AHRC urges government to address striking Dr Govinda KC’s demands

Kathmandu, October 13

The Asian Human Rights Commission today said it was ‘extremely concerned’ about Dr Govinda KC’s deteriorating health.

“The Government of Nepal seems to be taking his legitimate protest lightly. Nepali citizens must come together and support Dr KC in his crusade against medical irregularities and corruption in the country. The medical mafia, and corrupt politicians and government officials must be tackled with public support,” read a press release issued by AHRC.

It also urged the government to immediately implement the past agreements, and address ‘Dr KC’s justifiable new demands’. Dr KC, a senior orthopedic surgeon at the Tribhuvan University Teaching Hospital and professor at the Institute of Medicine, has been on 13th hunger strike since October 5, after the government allegedly failed to implement agreements reached with him after previous 12 hunger strikes.

He has been staging hunger strikes at the TUTH premises in Maharajganj to put pressure on the government to end anomalies in the country’s medical sector. Dr KC had ended his last hunger strike after 23 days. He began his first hunger strike demanding reforms in medical education in July 2012.

The demands that he started his 13th fast-unto-death with, are the same four-point demands previously raised: that the government enact the Medical Education Act in the spirit of the Mathema-led panel’s recommendations; endorse the Health Profession Education Bill from Parliament; impose a 10-year suspension on medical colleges in Kathmandu Valley; and, strictly enforce the government-set fee structure for MBBS course.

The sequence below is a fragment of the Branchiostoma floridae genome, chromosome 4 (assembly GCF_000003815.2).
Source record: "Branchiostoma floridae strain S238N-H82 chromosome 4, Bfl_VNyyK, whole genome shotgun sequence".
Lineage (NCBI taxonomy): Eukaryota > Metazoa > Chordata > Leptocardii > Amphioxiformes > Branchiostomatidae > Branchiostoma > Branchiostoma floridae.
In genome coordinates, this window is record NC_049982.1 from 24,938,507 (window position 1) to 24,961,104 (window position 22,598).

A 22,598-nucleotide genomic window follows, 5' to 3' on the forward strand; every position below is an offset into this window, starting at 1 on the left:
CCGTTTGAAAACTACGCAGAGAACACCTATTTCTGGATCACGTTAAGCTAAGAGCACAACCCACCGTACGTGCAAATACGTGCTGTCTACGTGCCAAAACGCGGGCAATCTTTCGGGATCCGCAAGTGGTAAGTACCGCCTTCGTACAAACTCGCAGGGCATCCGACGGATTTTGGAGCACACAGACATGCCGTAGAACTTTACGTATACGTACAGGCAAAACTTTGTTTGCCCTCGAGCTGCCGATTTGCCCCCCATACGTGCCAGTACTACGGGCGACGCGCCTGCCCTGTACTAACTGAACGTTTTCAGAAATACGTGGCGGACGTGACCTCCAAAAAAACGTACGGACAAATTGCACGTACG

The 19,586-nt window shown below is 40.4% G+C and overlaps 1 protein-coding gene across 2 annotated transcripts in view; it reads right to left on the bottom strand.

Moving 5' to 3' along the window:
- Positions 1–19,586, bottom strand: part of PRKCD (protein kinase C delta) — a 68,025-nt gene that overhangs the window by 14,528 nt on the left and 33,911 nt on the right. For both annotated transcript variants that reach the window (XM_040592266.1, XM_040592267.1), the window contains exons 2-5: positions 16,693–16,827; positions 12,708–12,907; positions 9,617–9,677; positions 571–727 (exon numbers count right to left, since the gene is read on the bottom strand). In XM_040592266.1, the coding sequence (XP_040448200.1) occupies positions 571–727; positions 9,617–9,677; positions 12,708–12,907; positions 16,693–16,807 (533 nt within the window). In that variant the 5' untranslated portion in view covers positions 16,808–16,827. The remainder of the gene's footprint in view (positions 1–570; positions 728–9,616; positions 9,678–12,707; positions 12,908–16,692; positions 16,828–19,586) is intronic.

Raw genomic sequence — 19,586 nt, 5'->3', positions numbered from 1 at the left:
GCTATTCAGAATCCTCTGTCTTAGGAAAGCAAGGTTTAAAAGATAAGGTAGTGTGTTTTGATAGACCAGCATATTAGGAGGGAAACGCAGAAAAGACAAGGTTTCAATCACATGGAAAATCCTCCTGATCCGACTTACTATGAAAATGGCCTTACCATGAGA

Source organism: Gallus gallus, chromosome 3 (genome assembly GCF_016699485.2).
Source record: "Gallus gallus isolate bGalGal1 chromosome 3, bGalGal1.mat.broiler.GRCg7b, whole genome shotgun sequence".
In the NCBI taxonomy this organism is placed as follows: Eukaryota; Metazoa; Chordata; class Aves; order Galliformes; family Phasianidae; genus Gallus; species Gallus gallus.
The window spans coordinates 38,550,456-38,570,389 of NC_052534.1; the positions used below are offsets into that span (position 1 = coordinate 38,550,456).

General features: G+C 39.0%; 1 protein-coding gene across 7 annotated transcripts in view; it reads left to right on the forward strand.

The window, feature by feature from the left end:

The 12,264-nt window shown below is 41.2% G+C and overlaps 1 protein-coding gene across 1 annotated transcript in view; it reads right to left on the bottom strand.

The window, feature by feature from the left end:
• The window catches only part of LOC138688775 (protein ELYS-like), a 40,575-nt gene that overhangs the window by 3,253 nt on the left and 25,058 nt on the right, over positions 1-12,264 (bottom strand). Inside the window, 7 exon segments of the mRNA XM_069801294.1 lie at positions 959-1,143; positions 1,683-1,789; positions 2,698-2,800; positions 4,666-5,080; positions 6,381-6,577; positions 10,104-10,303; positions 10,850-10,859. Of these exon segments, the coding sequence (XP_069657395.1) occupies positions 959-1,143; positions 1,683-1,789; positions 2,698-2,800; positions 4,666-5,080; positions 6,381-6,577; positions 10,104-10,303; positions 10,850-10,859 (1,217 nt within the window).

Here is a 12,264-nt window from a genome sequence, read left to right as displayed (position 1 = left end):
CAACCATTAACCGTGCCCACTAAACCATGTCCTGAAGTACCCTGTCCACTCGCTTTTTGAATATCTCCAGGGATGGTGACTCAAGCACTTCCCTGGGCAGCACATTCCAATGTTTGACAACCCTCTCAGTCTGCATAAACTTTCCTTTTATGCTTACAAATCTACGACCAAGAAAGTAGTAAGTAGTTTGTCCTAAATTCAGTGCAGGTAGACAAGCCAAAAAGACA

Dr KC has also urged the public to launch a protest for ‘upholding the dignity of the judiciary, and taking action against corrupt politicians and government officials’.

Dr KC has now added three more demands: termination of the 1971 Education Act, which he terms as ‘anti education’; cancellation of the affiliation granted by the Council for Technical Education and Vocational Training to dozens of colleges; and, making provisions for free, cheap and accessible health services and education for Nepal’s middle and lower income class and poor people of the country.

At the same time, Dr KC has also demanded action against Managing Director of Nepal Oil Corporation Gopal Bahadur Khadka as well other NOC officials for financial irregularities.

He also wants immediate budget allocation for starting classes at the Karnali Academy

of Medical and Health Sciences, and beginning the process of setting up government medical colleges in different cities and towns of Nepal.

“The government’s indifference towards these demands shows its apathy and negligence towards the country’s health sector and people’s well-being. While the government has not made any attempt to end Dr KC’s hunger strike, his health is deteriorating. Acetone has been detected in his urine.

Acetone is a substance released when the body uses fat for energy instead of carbohydrates,” the AHRC said, adding this condition ultimately leads to fragmentation of muscles, once body fat is

exhausted. Doctors have kept him under oxygen support since October 9.